Eragon

If there was one thing I could wish for, I’d wish to have the prodigious talent of Christopher Paolini and the faith and support of his family (oops! That’s two wishes).

But you get the idea. This young writer wrote the epic adventure of Eragon, a marvellous book full of magic, fantasy, a sort of rites of passage story, when he was barely out of college. It is an amazing feat in itself, but to have garnered such huge success and wide following is another accomplishment that’s nothing short of a phenomenon.

Heeding the siren call of books

Eragon, a poor farm boy, stumbles across a polished blue stone while out hunting in the forest one day. Thinking it was a lucky discovery that may just fetch him some coins or food for his family, he was surprised and disbelieving when the ‘stone’ hatched, and a dragon bonded to him as her rider. At first contended to just keep his dragon hidden, Eragon was prodded into action when his uncle was killed by the veil evil henchmen of the Emperor Galbatorix. He went seeking vengeance, hitching up with story-teller Brom, a dragon rider whose sole role is to train the next generation of riders, whose mysterious knowledge of magic ignites his hunger for knowledge.

During his flight across the kingdom, Eragon underwent lots of changes, not just in his skills as a rider, but also in thought process, attitude towards the empire and started thinking more of his responsibility towards the oppressed and helpless. In fact, during the journey fraught with dangers, he matured, grew up and learnt to be less hotheaded. When Brom died, he has no choice but to go, with his new found companion, Murtagh, to the Varden. But first, he has to rescue the elf princess Arya, while evading capture by the Shade (dark sorcerer) in the employ of the Emperor.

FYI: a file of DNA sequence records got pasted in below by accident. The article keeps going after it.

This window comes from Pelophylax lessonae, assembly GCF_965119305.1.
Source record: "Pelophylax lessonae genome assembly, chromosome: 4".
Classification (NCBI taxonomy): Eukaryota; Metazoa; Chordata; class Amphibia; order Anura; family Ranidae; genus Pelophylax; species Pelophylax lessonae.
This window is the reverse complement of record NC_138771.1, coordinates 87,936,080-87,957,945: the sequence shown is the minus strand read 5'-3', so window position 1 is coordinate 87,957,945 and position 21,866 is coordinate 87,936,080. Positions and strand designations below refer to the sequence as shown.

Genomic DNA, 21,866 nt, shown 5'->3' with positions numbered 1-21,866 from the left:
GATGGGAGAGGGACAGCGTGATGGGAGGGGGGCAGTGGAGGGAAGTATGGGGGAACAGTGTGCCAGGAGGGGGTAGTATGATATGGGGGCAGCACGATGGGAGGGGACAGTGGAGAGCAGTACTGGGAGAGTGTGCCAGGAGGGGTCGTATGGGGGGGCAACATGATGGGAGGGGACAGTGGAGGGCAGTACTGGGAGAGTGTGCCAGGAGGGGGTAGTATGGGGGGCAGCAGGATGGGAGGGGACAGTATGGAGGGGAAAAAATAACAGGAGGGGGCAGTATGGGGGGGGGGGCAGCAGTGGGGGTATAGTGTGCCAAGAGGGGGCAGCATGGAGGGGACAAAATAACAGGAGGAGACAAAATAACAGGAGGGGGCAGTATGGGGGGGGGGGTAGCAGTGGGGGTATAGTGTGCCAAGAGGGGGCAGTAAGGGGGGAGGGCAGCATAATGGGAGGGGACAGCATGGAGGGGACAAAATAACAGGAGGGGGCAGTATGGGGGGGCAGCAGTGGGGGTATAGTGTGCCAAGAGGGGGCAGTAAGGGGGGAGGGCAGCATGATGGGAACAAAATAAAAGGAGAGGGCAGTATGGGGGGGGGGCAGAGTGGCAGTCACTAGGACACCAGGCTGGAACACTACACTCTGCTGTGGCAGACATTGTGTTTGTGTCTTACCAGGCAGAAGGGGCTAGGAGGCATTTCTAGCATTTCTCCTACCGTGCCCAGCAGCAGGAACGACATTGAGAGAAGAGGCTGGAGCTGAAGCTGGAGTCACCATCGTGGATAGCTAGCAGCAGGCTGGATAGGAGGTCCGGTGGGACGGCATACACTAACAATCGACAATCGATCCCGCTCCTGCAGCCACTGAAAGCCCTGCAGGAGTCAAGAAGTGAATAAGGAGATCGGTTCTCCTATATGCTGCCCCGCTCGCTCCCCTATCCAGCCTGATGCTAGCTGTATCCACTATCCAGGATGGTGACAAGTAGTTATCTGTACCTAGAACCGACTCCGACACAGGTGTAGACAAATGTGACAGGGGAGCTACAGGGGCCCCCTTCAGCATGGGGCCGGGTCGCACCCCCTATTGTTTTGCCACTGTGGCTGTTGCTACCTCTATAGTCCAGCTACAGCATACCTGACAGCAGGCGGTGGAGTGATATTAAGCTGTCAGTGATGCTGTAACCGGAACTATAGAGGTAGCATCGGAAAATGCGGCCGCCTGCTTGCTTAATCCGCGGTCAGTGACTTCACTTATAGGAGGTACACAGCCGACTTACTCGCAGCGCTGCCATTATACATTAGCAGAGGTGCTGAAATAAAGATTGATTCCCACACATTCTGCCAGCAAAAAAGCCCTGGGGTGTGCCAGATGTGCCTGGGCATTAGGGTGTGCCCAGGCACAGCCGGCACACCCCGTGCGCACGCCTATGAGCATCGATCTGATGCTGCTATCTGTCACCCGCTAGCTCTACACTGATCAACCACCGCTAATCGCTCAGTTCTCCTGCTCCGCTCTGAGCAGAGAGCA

I love Paolini’s simple prose, straightforward narrative and the slow build-up of his young hero’s character and maturity. The plot building up to the eventual confrontation between good and evil may be age-old, but the lush details Paolini pays to building his imaginary world of Alagaesia, and the powerful ideals of honour, chivalry, overcoming prejudices and fears, and seeking justice for the oppressed the book expounds certainly finds resonance with fantasy readers.

This book is truly remarkable for a debut effort, and I applaud Paolini and his family for their painstaking efforts in bringing this book to life. It was well worth it, judging from the fans the book has won. I’m looking forward to getting hold of Eldest. This is one male author I’m watching.

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4 thoughts on “Eragon

  1. I love the series. I know they are nothing out of the ordinary and it’s all been done before but I still enjoy it quite a lot.

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